Sir, We have both written separately before concerning the inability of Didcot Town Council to hold the leadership to account since the change in their rules last year.

Having both sat through the meeting on Monday, June 25, we agreed that things are, if anything, getting worse.

The Conservatives seem to agree that these meetings are now a waste of time as only four out of their nine councillors managed to attend, even though there are now only six meetings a year.

The root of the problem is that so many decisions are now delegated to committees and so there is nothing left for the council to decide.

At the May meeting, the leader of the council even tried to suggest that it was out of order for the council to discuss anything which had already been decided in committee; in which case, why report it to the council at all?

This all begs the question, what is the point of individual councillors in this system, especially those ‘independents’ who are not entitled to places on committees or those out of favour with their political grouping who are not selected to serve?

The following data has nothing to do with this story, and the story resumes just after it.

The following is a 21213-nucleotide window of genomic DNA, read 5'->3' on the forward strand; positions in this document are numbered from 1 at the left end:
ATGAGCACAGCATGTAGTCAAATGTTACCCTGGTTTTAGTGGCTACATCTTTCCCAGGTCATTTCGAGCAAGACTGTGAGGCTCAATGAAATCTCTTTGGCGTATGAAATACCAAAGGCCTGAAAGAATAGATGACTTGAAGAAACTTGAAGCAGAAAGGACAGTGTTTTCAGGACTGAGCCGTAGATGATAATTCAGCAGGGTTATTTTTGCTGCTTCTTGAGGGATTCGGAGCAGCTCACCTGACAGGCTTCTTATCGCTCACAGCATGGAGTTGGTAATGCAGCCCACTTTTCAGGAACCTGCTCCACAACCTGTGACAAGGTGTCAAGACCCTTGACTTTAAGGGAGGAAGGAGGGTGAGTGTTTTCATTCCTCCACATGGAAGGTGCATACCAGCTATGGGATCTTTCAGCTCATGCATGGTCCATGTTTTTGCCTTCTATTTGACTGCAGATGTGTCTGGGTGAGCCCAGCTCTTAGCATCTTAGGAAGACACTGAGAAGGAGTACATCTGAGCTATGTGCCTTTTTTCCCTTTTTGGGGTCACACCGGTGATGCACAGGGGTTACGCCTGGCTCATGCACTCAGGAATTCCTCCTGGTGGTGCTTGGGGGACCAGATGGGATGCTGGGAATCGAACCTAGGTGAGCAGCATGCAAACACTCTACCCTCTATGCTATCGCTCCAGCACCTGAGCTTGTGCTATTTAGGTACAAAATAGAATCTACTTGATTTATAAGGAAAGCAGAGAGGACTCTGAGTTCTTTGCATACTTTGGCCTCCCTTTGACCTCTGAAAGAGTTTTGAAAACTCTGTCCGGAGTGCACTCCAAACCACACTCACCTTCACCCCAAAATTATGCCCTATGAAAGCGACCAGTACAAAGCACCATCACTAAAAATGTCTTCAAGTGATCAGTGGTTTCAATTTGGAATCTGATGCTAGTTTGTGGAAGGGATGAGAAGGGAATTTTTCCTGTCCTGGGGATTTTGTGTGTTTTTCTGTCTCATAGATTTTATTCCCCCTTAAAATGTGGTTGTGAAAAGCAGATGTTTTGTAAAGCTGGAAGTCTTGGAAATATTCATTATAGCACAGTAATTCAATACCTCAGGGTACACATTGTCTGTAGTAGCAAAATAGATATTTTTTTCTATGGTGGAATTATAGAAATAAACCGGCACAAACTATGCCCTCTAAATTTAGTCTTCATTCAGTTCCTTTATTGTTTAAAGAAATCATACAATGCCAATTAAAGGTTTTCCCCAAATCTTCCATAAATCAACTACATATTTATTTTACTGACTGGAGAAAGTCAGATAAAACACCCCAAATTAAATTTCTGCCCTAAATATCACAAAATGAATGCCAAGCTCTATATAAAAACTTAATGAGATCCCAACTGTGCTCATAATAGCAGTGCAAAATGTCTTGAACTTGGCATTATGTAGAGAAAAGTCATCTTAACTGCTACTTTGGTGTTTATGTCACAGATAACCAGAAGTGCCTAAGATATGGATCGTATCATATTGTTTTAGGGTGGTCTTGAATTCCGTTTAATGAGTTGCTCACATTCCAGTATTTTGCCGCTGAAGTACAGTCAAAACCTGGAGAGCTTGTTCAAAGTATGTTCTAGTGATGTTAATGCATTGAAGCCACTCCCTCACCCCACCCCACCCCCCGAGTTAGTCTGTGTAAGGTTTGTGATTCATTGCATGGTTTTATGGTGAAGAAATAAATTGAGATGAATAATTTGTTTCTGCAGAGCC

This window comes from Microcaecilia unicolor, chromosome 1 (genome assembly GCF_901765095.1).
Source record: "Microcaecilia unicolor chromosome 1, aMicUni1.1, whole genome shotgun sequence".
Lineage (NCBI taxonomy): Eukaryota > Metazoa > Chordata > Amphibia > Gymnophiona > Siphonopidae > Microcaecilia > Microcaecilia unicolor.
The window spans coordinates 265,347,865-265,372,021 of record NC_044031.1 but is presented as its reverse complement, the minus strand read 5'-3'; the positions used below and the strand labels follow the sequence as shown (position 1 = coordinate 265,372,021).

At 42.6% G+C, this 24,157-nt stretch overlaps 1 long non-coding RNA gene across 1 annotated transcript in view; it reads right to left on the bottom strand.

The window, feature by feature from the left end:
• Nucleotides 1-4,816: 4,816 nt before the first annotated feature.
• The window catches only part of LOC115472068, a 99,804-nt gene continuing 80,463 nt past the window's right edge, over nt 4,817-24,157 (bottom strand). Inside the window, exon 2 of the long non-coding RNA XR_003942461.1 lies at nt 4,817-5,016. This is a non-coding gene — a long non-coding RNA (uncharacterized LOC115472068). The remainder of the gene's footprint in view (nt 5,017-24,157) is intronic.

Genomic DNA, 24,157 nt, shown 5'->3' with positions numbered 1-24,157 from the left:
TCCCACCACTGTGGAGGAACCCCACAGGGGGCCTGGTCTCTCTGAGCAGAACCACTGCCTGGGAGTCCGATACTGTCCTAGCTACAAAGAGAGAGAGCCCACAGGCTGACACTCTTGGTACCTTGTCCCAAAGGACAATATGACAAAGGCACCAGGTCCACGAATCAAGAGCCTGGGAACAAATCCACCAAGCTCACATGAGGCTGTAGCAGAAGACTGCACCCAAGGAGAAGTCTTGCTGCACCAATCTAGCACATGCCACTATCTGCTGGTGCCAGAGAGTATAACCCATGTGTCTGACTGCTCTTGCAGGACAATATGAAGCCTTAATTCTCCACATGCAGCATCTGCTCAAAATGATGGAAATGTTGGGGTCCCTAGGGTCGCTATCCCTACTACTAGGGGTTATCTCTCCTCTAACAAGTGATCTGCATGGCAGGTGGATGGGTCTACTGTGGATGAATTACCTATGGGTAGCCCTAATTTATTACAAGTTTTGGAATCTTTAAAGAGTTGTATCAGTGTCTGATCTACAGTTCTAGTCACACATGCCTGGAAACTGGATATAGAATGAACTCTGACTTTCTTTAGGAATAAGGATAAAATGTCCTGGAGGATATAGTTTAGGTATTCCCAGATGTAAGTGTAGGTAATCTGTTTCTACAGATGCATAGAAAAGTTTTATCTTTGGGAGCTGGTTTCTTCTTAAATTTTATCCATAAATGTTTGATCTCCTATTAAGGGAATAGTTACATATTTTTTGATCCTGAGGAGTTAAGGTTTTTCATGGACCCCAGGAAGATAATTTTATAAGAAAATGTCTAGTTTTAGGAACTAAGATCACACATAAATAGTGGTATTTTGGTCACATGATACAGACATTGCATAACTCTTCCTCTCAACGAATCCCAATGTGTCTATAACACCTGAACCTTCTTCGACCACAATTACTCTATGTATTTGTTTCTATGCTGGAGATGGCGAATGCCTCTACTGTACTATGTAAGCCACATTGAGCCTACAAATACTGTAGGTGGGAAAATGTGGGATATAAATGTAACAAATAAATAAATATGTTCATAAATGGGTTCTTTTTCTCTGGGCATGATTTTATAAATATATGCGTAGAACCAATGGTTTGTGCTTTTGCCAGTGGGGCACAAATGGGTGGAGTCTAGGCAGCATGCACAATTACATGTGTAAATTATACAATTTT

The one member of the council who is not a member of a political grouping tries to raise issues but is often subject to what would, in a normal workplace, be described as bullying.

At the June meeting one member told him that the debate was over and so he could not respond to her comments (surely a decision for the mayor as chairman of the meeting) and another used ‘Questions to the leader’ to criticise him for raising issues not relevant to the council. The matter concerned was the pay of council employees which you would think was highly relevant.

Why does this matter? It matters because the town council, according to its latest annual return, raised nearly £800,000 in tax; it spent over £2m and has fixed assets worth nearly £5.5m. These are not small sums and need to be properly policed and it is time that the council returned to monthly meetings discussing real issues.

David Rouane East Street Didcot Glyn Hall Barleyfields Didcot